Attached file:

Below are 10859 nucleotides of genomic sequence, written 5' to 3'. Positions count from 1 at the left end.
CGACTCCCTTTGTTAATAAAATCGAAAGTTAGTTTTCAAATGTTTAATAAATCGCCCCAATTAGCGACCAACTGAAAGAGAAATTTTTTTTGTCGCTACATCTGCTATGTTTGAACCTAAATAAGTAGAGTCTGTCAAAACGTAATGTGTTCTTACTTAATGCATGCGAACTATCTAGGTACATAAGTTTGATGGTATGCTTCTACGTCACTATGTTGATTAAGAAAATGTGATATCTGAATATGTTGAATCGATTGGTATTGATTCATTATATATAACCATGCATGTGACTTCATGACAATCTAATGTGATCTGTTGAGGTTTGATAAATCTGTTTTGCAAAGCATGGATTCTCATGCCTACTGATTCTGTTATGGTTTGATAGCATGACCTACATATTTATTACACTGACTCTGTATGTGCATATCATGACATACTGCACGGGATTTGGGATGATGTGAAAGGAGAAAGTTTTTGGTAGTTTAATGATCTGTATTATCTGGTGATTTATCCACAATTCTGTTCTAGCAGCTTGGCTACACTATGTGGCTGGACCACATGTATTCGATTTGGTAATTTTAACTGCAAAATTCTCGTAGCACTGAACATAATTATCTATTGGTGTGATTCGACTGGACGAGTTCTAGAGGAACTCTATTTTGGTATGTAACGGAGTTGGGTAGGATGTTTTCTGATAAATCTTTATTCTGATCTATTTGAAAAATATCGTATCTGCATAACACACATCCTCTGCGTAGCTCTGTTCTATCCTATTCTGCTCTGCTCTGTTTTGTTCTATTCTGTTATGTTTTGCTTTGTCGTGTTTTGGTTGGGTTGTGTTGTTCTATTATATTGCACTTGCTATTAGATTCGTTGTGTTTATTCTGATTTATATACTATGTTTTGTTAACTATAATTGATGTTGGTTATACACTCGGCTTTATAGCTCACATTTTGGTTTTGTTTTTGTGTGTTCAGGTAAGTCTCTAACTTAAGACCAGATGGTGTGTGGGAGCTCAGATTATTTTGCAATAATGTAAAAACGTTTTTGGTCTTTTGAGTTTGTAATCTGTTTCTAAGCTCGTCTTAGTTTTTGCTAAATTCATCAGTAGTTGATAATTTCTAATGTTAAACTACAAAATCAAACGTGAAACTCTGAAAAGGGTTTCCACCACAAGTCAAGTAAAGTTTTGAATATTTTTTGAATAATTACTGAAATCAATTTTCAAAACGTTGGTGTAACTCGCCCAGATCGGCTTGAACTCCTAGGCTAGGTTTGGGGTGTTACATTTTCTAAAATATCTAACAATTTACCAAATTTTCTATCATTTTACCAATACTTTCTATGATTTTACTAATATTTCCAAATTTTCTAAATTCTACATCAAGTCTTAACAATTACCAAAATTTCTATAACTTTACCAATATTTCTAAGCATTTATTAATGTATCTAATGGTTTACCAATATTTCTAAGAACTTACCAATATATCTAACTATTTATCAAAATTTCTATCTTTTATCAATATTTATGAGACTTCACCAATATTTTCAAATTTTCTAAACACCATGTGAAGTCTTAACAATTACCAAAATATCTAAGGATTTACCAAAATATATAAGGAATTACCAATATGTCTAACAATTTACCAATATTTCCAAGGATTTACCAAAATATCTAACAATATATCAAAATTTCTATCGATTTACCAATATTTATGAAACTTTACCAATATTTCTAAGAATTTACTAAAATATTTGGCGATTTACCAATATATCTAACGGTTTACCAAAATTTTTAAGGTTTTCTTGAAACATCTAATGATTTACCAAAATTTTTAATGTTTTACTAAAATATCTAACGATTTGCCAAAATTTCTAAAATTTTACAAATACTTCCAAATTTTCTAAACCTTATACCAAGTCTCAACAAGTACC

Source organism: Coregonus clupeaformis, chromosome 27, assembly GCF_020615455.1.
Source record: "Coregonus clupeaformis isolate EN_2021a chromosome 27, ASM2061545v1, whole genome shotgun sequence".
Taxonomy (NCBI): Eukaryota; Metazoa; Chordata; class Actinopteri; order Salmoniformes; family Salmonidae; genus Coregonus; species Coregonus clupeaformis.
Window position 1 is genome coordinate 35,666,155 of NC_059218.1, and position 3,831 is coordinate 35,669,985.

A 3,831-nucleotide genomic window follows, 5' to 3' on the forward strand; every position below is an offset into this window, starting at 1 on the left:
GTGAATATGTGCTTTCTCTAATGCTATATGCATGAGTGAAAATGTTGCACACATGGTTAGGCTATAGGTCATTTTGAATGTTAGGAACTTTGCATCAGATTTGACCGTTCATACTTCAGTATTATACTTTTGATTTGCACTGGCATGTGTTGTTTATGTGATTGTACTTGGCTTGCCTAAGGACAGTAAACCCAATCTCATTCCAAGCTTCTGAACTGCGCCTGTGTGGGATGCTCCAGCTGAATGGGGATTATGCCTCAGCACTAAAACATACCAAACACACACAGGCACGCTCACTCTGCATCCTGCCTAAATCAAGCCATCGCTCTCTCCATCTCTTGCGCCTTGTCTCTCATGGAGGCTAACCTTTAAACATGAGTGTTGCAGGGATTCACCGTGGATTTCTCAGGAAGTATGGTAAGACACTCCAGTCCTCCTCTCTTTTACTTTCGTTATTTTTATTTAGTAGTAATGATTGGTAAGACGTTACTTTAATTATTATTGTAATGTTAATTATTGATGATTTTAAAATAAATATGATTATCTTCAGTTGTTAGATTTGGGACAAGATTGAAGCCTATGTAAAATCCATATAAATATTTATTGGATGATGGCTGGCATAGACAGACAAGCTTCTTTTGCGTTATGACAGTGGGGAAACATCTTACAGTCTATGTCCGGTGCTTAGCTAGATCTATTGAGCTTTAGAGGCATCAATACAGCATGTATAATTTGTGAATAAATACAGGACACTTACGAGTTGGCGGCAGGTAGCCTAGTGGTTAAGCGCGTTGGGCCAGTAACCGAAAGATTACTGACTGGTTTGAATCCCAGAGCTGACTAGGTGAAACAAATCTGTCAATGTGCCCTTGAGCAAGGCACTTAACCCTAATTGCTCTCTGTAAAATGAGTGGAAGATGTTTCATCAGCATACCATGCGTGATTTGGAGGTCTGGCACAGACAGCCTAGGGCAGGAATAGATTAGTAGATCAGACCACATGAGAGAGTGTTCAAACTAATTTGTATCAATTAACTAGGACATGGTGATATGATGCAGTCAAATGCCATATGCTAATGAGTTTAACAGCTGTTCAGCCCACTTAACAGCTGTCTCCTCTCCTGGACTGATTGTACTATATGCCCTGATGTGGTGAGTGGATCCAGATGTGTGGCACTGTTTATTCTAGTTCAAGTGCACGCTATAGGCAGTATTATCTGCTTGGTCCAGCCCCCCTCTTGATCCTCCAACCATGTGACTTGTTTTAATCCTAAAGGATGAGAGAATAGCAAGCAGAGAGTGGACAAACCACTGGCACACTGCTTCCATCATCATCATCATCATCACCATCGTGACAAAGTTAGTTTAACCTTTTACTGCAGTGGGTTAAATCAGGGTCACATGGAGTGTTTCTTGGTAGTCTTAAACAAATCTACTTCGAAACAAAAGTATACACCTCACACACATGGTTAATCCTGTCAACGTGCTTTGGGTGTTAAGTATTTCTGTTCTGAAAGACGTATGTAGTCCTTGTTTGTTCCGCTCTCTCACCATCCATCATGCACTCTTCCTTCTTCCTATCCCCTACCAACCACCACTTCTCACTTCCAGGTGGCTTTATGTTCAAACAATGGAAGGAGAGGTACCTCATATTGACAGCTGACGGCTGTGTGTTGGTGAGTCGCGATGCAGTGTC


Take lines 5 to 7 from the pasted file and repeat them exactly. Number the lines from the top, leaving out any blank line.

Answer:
Taxonomy (NCBI): Eukaryota; Metazoa; Chordata; class Actinopteri; order Salmoniformes; family Salmonidae; genus Coregonus; species Coregonus clupeaformis.
Window position 1 is genome coordinate 35,666,155 of NC_059218.1, and position 3,831 is coordinate 35,669,985.

A 3,831-nucleotide genomic window follows, 5' to 3' on the forward strand; every position below is an offset into this window, starting at 1 on the left: